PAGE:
Film Festivals Pay Unexpected Dividends
For independent filmmakers, applying to film festivals can be a daunting task. After spending years raising money, working long hours filming and editing, and sacrificing time with family and friends - not to mention sleep - to finish your film, the last thing you want to do is possibly encounter more rejections. But if you're able to get your work accepted into festivals, the experience is totally worth it.
I certainly found this to be the case when the documentary I directed, "Lady Wrestler: The Amazing, Untold Story of African-American Women in the Ring" played during the Columbus Black International Film Festival (CBIFF) Aug. 24-25, 2018, at the Gateway Film Center. It was a true honor to be featured in a film festival in my own backyard - my hometown of Columbus, Ohio.
I have to tip my hat to CBIFF founder Cristyn Steward and everyone at the festival for providing an excellent showcase for movies that portray people of African descent in all of our diversity. Here are three main takeaways from the experience of participating in the festival:
* Film festivals help spread word of mouth for your movie. Many of us filmmakers spend most of our time surrounded by friends, family and colleagues whom we've known for years. Getting our work out there in front of people who aren't related to us and getting their genuine reactions help us grow. People who attend festivals tend to be passionate film buffs, so interacting with them is a real treat.
* Film festivals provide an excellent networking experience. At CBIFF, I reconnected with several people I hadn't seen in years. I also met and exchanged business cards with fellow filmmakers, actors and all-around good people I'd never met before and look forward to staying in touch with.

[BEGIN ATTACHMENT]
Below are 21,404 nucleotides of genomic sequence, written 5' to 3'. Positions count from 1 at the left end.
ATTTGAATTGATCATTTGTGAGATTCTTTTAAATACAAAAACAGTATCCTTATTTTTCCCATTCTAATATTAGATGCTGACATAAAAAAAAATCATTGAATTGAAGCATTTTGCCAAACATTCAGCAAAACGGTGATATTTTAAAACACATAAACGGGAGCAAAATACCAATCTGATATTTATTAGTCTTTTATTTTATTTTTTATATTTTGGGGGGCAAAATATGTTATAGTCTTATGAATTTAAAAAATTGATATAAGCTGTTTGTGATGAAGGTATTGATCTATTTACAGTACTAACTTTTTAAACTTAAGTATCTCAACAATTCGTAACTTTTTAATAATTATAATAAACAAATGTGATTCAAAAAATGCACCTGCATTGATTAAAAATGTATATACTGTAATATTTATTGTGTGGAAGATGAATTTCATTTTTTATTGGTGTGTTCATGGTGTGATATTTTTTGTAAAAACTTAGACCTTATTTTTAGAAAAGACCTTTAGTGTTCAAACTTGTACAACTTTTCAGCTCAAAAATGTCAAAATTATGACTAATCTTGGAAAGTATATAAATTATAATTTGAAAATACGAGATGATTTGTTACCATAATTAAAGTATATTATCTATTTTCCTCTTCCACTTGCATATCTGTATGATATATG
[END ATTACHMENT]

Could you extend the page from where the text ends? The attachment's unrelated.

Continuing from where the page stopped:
* Film festivals can generate interest in your next project. During the question-and-answer session after the Aug. 24 screening of "Lady Wrestler," several people expressed interest in my next project. It's a narrative movie I'll soon be filming called "Things Are Tough All Over," about a black family struggling to keep their heads above water during the Great Recession of 2008. I even connected with actors and people with technical expertise who could serve as cast and crew.
* Film festivals help you hone your people skills. Whether it's practicing that much-needed skill of networking or participating in a question-and-answer session and refining your public speaking abilities, festivals present you with numerous opportunities to become more comfortable with interacting with all different kinds of people. And, of course, these people skills can be translated to the set when you call "Action!" on your next movie.
Chris Bournea is a writer and filmmaker. He is the co-author of "All Jokes Aside: Comedy Is a Phunny Business" and the novel "The Chloe Chronicles." He also directed the documentary "Lady Wrestler: The Amazing, Untold Story of African-American Women in the Ring."
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